Unbeknownst to many, before the decade came to a close, OFCCP quietly released an updated version of its Federal Contract Compliance Manual (FCCM). The agency formally announced it in an email sent out on January 6, 2020.
The FCCM is essentially the rulebook that governs how OFCCP Compliance Officers (COs) conduct compliance audits, investigate complaints, and provide technical assistance to federal contractors and subcontractors.
The updates were made to make the FCCM consistent with the new directives OFCCP issued in the past year and a half, reflect changes in practices, as well as add language to cover all protected bases such as sexual orientation, gender identity, and discussing/disclosing/inquiring about compensation. More importantly, it provides transparency and greater clarity on OFCCP’s approaches. OFCCP put together a nice one page summary of all the changes it made, broken down by chapter.
The manual includes the evaluation report forms COs use to write up their findings, such as the Compliance Check Control Sheet and the Standard Compliance Evaluation Report (SCER). I find the accompanying instructions for the SCER particularly insightful as it gives us a glimpse into what the agency is directing its Compliance Officers to look for. Specifically, what I find very interesting are the examples of problem areas provided in the SCER template, which is something new as OFCCP did not provide such examples in the old SCER template.
Here are a few of these examples we can glean from:
The SCER also now includes a new Part E where the CO inserts a copy of the Compliance Check Control Sheet into the SCER. Note that the Compliance Check Control Sheet audits whether the contractor is keeping records of the following:
- that it is listing its jobs with the appropriate employment service delivery system (ESDS)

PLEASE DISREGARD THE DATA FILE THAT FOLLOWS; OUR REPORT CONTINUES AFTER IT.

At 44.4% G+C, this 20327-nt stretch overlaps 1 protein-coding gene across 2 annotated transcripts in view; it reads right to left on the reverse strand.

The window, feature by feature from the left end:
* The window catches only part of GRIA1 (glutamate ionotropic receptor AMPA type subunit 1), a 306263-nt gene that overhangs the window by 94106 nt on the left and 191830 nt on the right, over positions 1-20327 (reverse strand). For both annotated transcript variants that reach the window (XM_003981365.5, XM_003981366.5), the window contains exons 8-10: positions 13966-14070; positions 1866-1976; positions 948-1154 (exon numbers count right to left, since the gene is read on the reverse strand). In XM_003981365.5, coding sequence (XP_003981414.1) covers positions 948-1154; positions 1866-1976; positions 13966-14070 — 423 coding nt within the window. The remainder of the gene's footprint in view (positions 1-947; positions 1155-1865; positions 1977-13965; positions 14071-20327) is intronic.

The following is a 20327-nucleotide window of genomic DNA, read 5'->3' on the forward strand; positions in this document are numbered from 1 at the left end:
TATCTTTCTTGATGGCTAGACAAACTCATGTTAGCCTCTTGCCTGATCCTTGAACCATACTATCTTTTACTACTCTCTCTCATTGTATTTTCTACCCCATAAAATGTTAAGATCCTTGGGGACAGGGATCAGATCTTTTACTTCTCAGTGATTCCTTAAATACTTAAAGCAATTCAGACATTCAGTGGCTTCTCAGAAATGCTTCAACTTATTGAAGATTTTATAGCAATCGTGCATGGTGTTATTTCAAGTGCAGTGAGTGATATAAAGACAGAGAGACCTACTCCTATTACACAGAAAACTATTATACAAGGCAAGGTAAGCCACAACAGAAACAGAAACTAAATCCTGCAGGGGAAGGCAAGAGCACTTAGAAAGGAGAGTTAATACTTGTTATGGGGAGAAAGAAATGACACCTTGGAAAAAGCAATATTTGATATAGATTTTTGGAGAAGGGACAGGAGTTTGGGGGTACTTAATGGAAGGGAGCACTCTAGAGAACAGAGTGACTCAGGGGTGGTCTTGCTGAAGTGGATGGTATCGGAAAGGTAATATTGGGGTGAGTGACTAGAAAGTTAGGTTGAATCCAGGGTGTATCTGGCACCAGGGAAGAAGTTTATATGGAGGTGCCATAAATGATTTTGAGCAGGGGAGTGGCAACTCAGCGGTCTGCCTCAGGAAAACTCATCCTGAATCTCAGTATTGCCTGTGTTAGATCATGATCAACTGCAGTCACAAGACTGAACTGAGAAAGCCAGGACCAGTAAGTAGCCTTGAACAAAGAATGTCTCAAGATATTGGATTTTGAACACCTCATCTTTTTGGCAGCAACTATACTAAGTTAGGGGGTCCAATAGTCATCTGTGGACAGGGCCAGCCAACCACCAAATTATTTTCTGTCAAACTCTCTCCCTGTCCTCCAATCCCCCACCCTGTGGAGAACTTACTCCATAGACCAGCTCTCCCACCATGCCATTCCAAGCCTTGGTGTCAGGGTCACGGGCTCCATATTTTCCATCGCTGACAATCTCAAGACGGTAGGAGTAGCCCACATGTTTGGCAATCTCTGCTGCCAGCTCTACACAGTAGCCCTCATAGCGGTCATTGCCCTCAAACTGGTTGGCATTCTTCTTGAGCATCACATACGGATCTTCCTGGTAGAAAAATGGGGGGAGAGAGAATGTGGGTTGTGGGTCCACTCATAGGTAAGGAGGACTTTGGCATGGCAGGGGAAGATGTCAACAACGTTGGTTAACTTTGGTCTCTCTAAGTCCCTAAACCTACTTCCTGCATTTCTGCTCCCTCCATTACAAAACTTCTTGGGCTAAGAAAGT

- accommodations it provided to individuals with disabilities
- information on prior year report
The changes also clarify how Compliance Officers check for compliance with the mandatory job listing requirement during the desk audit phase by including in the appendices the letter it sends to the ESDS. To determine the contractor’s compliance with the obligation to list their job openings, OFCCP is requesting the ESDS to furnish the following:
“1. The specific job orders placed with your office by the contractor for the past two years; and
2. Confirmation that the contractor provided information about its openings in a manner and format that allowed your office to provide priority referral of veterans.”
While the updates to the FCCM were mostly meant to align with the changes already announced in prior directives, OFCCP left many interesting bits and pieces that are like breadcrumbs we can follow to give us an idea of what it might look for in audits going forward. Going by the examples above, you would definitely want to make sure that you have the job order numbers for every job order you placed with the ESDS for the last 2 years. You would also want to confirm that your job vacancy announcements are being sent to your recruitment sources.
I encourage you all to read the FCCM and be familiar with the SCER, the Compliance Check Control Sheet, and the other forms and letters OFCCP uses in its audits. I once mentioned during a training on the FCCM: Begin with the end in mind. If you know what a good SCER report is going to look like, you can reverse engineer your way to a successful audit.